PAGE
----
WeWork is a commercial real estate company providing shared workspaces for tech start-ups and other enterprise services. It was founded by Adam Neumann and Miguel McKelvey in 2010. WeWork’s business model was built on complex arrangements between the company and its landlords. There were also several conflicts of interest between Neumann and WeWork which provided the impetus for the failed IPO and significant devaluation that would follow.
WeWork is a commercial real estate company providing shared workspaces for tech start-ups and other enterprise services. It was founded by Adam Neumann and Miguel McKelvey in 2010.
Few companies have had a more dramatic and convoluted rise and fall than WeWork. For years, the company was at the mercy of Neumann’s unconventional leadership style and questionable behavior.
In a strange duality, both traits contributed to the success and also the downfall of WeWork. So intriguing is the company’s story it spurned a documentary entitled WeWork: Or the Making and Breaking of a $47 Billion Unicorn.
Some of this story is told below.
Company culture and questionable leadership
WeWork was built on a simple premise: it provided a place where start-up employees and freelancers could find like-minded individuals and discuss ideas.
Employees worked long hours but were well compensated with glamorous parties and extravagant perks. Neumann’s approach blurred the line between work and pleasure, but most stakeholders were fully supportive of an idea he believed represented the future of work.
However, doubts began to emerge over Neumann’s business acumen in 2017 after he told Forbes that WeWork’s valuation was “more based on our energy and spirituality than it is on a multiple of revenue.” He was also accused of purchasing a private jet with company funds and filling it with marijuana smoke to the detriment of others. Together with his wife, he may also have fired employees for giving off bad vibes.
In the end, many former employees accused him of being a toxic individual akin to a cult leader. They frequently recounted him arriving at meetings intoxicated and making claims that he would become the President, the Israeli Prime Minister, or a trillionaire.
WeWork’s business model provided little scope for attaining profitability. In a nutshell, the company leased office buildings, transformed them into shared workspaces, and provided free beer to tenants. Rent would be paid by a rotating cast of freelancers, venture-funded start-ups, and larger corporations.
However, it’s important to reiterate that WeWork leases buildings and does not own them. To make a profit, it had to charge workers more than what it was paying to landlords. When the company started leasing office space in 2010, post-GFC rent prices sustained the business for a while. Once the market recovered and hit record highs, WeWork started negotiating with its landlords for concessions including reduced or free rent and infusions of capital to refurbish certain locations.
Essentially, the company was relying on landlords to keep the lights on while it tried to build its revenue streams. This was a risky strategy that to some extent relied on the charisma of Neumann and the novelty of WeWork’s company vision. Furthermore, the strategy made the company vulnerable to any downturn in the tech start-up industry.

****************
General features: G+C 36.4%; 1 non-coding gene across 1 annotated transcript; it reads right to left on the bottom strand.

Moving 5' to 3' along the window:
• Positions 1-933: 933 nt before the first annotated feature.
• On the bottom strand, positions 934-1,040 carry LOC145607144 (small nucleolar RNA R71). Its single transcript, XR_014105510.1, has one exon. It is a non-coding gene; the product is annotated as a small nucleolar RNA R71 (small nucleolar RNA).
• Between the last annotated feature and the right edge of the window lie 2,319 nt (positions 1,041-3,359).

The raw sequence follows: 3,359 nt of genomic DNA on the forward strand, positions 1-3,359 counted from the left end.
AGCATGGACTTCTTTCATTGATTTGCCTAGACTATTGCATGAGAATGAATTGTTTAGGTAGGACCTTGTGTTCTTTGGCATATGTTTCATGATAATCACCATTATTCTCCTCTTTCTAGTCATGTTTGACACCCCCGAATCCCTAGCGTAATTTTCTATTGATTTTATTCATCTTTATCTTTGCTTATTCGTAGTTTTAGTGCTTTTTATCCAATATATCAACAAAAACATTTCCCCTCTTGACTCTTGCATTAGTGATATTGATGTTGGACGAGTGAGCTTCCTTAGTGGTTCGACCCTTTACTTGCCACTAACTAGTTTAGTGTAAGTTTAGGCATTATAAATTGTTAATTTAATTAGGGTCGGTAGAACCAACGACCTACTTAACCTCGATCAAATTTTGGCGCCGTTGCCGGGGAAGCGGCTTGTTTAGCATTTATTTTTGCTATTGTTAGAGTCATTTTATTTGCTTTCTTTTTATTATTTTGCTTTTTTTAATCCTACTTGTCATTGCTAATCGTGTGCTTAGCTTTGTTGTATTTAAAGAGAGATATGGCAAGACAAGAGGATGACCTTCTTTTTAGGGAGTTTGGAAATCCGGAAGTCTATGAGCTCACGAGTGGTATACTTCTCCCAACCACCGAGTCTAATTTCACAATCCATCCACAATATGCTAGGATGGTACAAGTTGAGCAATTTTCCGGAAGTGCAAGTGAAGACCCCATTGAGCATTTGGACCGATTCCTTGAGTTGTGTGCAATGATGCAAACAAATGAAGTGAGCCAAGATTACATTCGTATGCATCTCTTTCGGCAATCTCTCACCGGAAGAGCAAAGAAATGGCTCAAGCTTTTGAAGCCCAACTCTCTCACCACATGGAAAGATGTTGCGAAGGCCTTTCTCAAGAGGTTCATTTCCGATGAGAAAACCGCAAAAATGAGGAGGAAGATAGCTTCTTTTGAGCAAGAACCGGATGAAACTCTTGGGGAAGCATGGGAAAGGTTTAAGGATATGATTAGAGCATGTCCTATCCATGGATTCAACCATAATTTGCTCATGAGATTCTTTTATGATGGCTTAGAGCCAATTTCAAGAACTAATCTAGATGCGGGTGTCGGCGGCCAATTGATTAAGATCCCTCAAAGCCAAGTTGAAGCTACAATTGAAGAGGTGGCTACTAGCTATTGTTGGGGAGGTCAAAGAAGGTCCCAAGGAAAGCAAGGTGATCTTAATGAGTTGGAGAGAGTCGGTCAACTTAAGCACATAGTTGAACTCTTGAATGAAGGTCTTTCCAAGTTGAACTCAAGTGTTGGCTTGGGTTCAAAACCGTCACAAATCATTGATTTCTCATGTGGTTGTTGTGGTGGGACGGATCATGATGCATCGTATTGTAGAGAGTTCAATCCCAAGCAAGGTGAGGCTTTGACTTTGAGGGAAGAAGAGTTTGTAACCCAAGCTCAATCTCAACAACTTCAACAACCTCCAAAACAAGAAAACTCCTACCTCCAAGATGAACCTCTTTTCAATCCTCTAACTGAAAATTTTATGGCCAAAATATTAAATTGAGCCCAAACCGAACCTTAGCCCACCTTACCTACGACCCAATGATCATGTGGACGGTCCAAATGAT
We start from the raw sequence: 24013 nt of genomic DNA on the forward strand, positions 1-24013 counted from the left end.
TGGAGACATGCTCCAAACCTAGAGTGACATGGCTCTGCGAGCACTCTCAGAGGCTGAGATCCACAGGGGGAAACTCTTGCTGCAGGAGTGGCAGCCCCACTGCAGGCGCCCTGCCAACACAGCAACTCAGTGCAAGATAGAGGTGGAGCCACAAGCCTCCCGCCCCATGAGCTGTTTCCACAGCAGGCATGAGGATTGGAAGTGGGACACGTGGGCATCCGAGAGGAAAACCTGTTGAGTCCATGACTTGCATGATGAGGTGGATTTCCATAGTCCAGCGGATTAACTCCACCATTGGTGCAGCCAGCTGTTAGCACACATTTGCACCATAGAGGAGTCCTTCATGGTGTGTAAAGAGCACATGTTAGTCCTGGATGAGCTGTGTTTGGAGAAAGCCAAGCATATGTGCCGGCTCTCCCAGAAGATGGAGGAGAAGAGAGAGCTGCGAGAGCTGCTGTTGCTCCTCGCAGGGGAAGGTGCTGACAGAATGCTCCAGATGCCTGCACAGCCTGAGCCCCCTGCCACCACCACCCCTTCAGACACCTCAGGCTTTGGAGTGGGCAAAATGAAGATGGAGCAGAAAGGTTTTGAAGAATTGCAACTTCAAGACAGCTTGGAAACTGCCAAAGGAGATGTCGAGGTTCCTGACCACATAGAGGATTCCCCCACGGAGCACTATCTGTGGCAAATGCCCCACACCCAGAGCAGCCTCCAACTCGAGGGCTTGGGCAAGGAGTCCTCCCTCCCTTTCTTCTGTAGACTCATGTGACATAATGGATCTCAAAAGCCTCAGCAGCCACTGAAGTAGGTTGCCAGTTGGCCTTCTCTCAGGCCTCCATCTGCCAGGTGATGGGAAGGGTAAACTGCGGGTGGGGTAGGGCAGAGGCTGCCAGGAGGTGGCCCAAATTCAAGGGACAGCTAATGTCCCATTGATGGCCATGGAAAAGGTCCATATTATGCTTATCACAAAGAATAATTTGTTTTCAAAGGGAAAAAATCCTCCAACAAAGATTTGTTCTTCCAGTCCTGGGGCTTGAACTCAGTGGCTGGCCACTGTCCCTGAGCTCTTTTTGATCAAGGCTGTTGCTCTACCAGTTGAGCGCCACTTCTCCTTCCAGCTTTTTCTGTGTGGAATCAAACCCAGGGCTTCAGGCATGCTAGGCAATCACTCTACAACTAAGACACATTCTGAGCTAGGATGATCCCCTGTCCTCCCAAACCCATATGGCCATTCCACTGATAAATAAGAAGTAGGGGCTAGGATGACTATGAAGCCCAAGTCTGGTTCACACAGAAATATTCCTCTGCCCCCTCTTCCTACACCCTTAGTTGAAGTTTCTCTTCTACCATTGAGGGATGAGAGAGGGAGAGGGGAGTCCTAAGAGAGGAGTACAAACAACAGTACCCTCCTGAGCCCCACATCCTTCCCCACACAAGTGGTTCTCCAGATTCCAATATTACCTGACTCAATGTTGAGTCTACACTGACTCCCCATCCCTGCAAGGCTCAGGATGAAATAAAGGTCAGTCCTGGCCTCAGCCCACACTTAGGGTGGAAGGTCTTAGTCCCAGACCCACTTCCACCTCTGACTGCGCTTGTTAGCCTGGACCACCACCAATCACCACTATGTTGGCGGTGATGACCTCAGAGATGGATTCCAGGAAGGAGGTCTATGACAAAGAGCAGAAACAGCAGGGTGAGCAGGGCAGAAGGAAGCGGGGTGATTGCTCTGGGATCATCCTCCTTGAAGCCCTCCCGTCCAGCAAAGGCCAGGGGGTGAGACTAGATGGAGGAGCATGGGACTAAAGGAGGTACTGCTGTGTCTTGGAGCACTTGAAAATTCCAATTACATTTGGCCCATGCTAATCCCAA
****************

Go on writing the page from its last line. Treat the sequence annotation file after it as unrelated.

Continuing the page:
In early 2019, a Wall Street Journal article outed Neumann for a potential conflict of interest after it was discovered he purchased commercial properties and then leased them back to WeWork
In August 2019, the company publicly filed documents for an impending IPO after making a $2 billion loss the previous year.
The paperwork was criticized for its dramatic, floury epitaph which read “We dedicate this to the energy of we – greater than any one of us but inside each of us”. It also included several damning admissions made by Neumann, including that he sold a trademark for millions back to his own company and gave interviews contravening the IPO quiet period.
Alarmingly, he did not seem to grasp the magnitude of his actions or that they reflected poorly on him and the company.
WeWork then went into crisis mode as $37 billion was wiped from the company’s valuation.
Acquisition and restructuring
Fortunately, WeWork was saved by Japanese tech investment fund SoftBank – headed by one of Neumann’s closest allies.
As part of the deal, SoftBank paid Neumann $1.7 billion to step down and took an 80% stake in the company now worth around $8 billion. SoftBank later reneged on a deal to buy $3 billion in WeWork shares after the scale and magnitude of Neumann’s indiscretions took their toll.
In late 2019, WeWork embarked on a cost-cutting mission. It laid off almost 20% of its global workforce in November with more terminations in March and April 2020. It also phased out free beer in its workspaces. While the move to ban beer is arguably less significant than the mass terminations, it does hint at a new WeWork normal post-Neumann.
- WeWork is a commercial real estate company providing shared workspaces for tech start-ups and other enterprise services. Once valued at $47 billion, the company became embroiled in controversy and was acquired for the more modest sum of $8 billion.
- WeWork company culture promoted excessive spending, long working hours, and partying. CEO Adam Neumann was accused of being a toxic and bizarre leader who made wild, baseless, and sexist claims about himself and his employees. Company IPO documents show he was apparently unaware of the consequences or magnitude of his actions.
- WeWork’s business model was built on complex arrangements between the company and its landlords. There were also several conflicts of interest between Neumann and WeWork which provided the impetus for the failed IPO and significant devaluation that would follow.
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